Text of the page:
Cherokee Nation recognized for volunteer efforts through Junior Achievement Oklahoma

August 19, 2013

Cherokee Nation receives Junior Achievement of Oklahoma’s Red Apple Award for its efforts to increase financial literacy and college preparedness amongst students.Cherokee Nation receives Junior Achievement of Oklahoma’s Red Apple Award for its efforts to increase financial literacy and college preparedness amongst students.

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CATOOSA, Okla. — Cherokee Nation has been recognized by Junior Achievement of Oklahoma with a Red Apple Award for its efforts to increase financial literacy and college preparedness amongst Cherokee students. The award is the result of an ongoing partnership with the Cherokee Nation Foundation and Cherokee Nation Businesses that has directly impacted 3,279 students.

“Our combined efforts have made it possible to motivate young Cherokees and help them in their pursuit of higher education and rewarding careers,” said Cherokee Nation Principal Chief Bill John Baker. “We have had so much support of this endeavor and are pleased to see the impact that Cherokee Nation Foundation and Cherokee Nation Businesses can have on the community by working together.”

Through the partnership, JA curriculum was implemented in 124 classrooms at more than 20 schools within the tribe’s jurisdiction. CNF staff is hoping to double the number of participating schools within the next year.

“This award is a great acknowledgment of our success thus far, and it inspires us to set high goals for the coming school year,” said Jay Calhoun, CNB director and board member for both Junior Achievement and the Cherokee Nation Foundation. “Our employees enjoy working with the students and have taken such pride in developing a system to educate and prepare our future business and community leaders.”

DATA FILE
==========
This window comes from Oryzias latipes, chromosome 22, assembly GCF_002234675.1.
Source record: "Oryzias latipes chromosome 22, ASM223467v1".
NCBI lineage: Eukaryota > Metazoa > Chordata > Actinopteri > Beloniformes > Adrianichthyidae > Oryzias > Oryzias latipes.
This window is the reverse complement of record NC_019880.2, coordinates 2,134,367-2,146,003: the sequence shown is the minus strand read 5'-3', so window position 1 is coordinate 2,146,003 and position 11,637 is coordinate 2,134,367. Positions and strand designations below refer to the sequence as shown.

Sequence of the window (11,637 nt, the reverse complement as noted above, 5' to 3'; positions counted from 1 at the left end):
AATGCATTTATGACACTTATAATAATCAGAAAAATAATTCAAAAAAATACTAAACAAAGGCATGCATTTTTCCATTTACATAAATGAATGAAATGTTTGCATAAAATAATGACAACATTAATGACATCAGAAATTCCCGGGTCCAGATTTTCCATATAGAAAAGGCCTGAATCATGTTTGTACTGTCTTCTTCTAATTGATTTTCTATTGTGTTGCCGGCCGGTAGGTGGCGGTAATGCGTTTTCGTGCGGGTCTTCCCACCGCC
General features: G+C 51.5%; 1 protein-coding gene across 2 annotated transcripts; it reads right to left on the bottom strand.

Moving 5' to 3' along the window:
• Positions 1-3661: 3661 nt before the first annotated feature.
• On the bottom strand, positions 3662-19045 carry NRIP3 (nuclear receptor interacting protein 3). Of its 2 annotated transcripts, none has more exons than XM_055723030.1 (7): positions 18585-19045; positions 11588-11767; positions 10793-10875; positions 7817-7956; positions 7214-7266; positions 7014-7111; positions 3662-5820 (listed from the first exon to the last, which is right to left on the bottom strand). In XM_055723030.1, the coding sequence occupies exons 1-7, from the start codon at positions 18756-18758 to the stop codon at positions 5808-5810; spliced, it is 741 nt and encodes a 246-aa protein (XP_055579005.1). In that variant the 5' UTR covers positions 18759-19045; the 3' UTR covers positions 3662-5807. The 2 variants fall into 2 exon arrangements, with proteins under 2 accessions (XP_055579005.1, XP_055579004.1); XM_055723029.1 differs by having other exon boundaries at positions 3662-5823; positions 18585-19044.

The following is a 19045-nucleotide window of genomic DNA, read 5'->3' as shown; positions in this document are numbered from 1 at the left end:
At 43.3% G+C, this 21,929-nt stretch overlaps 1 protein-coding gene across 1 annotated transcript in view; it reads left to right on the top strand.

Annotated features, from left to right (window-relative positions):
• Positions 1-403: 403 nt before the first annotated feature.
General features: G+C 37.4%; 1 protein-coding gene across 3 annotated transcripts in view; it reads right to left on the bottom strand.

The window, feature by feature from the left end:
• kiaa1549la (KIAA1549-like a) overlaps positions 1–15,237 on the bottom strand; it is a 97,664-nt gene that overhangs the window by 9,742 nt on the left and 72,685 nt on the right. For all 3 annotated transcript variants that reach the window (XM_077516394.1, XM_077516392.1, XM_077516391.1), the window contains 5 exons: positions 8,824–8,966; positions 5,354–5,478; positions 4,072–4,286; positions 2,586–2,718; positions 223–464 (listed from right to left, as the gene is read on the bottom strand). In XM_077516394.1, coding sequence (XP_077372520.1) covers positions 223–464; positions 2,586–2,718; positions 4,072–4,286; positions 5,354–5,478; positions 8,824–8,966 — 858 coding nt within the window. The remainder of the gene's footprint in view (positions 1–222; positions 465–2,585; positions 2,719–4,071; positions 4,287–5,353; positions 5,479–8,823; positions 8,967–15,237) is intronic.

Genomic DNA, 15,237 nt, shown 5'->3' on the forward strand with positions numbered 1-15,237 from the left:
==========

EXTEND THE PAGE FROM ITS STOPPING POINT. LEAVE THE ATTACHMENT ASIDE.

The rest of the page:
Programming spans from elementary school through high school and includes two new pilot programs. The Cherokee Nation is also the first tribe to set up shop in JA’s BizTown, a kid-sized city teaching financial literacy and life lessons through hands-on application.

“Volunteers are truly the heartbeat of Junior Achievement. They carry an important message of hope and encouragement to students in classrooms throughout the state,” said Belynda Clanton, vice president of programs for Junior Achievement of Oklahoma. “The Cherokee Nation shares our mission to inspire and prepare young people to succeed in a global economy. Together, we are working to ensure more students in eastern Oklahoma have the opportunity to participate in JA programs.”

The award was accepted by CNF and CNB officials at a reception on Wednesday, Aug. 14, at the Junior Achievement facility in Tulsa.

For more information about these programs and more, visit www.cherokeenationfoundation.org or call 918-207-0950. To learn more about how you can support Junior Achievement Oklahoma or to sign up your classroom, visit www.oklahoma.ja.org.

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Whitney Pancoast

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